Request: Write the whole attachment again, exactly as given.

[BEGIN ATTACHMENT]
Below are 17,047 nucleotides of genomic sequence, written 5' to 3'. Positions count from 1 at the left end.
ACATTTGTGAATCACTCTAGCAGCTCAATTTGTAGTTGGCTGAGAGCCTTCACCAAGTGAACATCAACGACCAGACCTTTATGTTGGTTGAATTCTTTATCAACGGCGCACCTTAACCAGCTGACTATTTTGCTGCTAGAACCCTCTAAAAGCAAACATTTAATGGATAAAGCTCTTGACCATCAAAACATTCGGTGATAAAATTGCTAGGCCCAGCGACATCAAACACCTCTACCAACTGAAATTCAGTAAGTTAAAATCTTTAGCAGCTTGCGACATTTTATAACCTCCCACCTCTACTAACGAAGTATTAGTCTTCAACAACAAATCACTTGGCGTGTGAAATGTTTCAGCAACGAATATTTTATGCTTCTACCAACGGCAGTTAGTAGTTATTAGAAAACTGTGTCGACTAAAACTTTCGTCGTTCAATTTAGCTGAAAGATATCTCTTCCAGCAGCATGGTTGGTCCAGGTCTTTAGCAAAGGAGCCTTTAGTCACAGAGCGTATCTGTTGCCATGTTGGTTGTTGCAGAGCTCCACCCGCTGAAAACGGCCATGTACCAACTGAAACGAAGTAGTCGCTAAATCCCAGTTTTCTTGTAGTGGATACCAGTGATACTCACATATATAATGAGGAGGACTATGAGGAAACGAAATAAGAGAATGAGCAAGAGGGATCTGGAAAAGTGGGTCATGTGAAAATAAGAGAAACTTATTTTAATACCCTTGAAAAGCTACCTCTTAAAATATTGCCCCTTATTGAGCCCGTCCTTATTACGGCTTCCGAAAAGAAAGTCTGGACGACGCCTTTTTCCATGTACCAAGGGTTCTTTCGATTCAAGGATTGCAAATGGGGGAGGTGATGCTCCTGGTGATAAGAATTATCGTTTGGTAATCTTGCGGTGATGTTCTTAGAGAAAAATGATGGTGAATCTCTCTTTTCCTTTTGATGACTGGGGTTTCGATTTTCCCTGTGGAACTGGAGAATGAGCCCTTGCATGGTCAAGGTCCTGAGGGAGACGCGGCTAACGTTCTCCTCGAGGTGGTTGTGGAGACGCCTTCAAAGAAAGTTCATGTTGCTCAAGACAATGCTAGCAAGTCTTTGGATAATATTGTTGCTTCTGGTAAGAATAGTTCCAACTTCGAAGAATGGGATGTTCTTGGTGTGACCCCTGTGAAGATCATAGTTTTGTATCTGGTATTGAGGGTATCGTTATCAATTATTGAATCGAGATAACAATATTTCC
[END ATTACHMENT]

Below are 17,047 nucleotides of genomic sequence, written 5' to 3'. Positions count from 1 at the left end.
ACATTTGTGAATCACTCTAGCAGCTCAATTTGTAGTTGGCTGAGAGCCTTCACCAAGTGAACATCAACGACCAGACCTTTATGTTGGTTGAATTCTTTATCAACGGCGCACCTTAACCAGCTGACTATTTTGCTGCTAGAACCCTCTAAAAGCAAACATTTAATGGATAAAGCTCTTGACCATCAAAACATTCGGTGATAAAATTGCTAGGCCCAGCGACATCAAACACCTCTACCAACTGAAATTCAGTAAGTTAAAATCTTTAGCAGCTTGCGACATTTTATAACCTCCCACCTCTACTAACGAAGTATTAGTCTTCAACAACAAATCACTTGGCGTGTGAAATGTTTCAGCAACGAATATTTTATGCTTCTACCAACGGCAGTTAGTAGTTATTAGAAAACTGTGTCGACTAAAACTTTCGTCGTTCAATTTAGCTGAAAGATATCTCTTCCAGCAGCATGGTTGGTCCAGGTCTTTAGCAAAGGAGCCTTTAGTCACAGAGCGTATCTGTTGCCATGTTGGTTGTTGCAGAGCTCCACCCGCTGAAAACGGCCATGTACCAACTGAAACGAAGTAGTCGCTAAATCCCAGTTTTCTTGTAGTGGATACCAGTGATACTCACATATATAATGAGGAGGACTATGAGGAAACGAAATAAGAGAATGAGCAAGAGGGATCTGGAAAAGTGGGTCATGTGAAAATAAGAGAAACTTATTTTAATACCCTTGAAAAGCTACCTCTTAAAATATTGCCCCTTATTGAGCCCGTCCTTATTACGGCTTCCGAAAAGAAAGTCTGGACGACGCCTTTTTCCATGTACCAAGGGTTCTTTCGATTCAAGGATTGCAAATGGGGGAGGTGATGCTCCTGGTGATAAGAATTATCGTTTGGTAATCTTGCGGTGATGTTCTTAGAGAAAAATGATGGTGAATCTCTCTTTTCCTTTTGATGACTGGGGTTTCGATTTTCCCTGTGGAACTGGAGAATGAGCCCTTGCATGGTCAAGGTCCTGAGGGAGACGCGGCTAACGTTCTCCTCGAGGTGGTTGTGGAGACGCCTTCAAAGAAAGTTCATGTTGCTCAAGACAATGCTAGCAAGTCTTTGGATAATATTGTTGCTTCTGGTAAGAATAGTTCCAACTTCGAAGAATGGGATGTTCTTGGTGTGACCCCTGTGAAGATCATAGTTTTGTATCTGGTATTGAGGGTATCGTTATCAATTATTGAATCGAGATAACAATATTTCC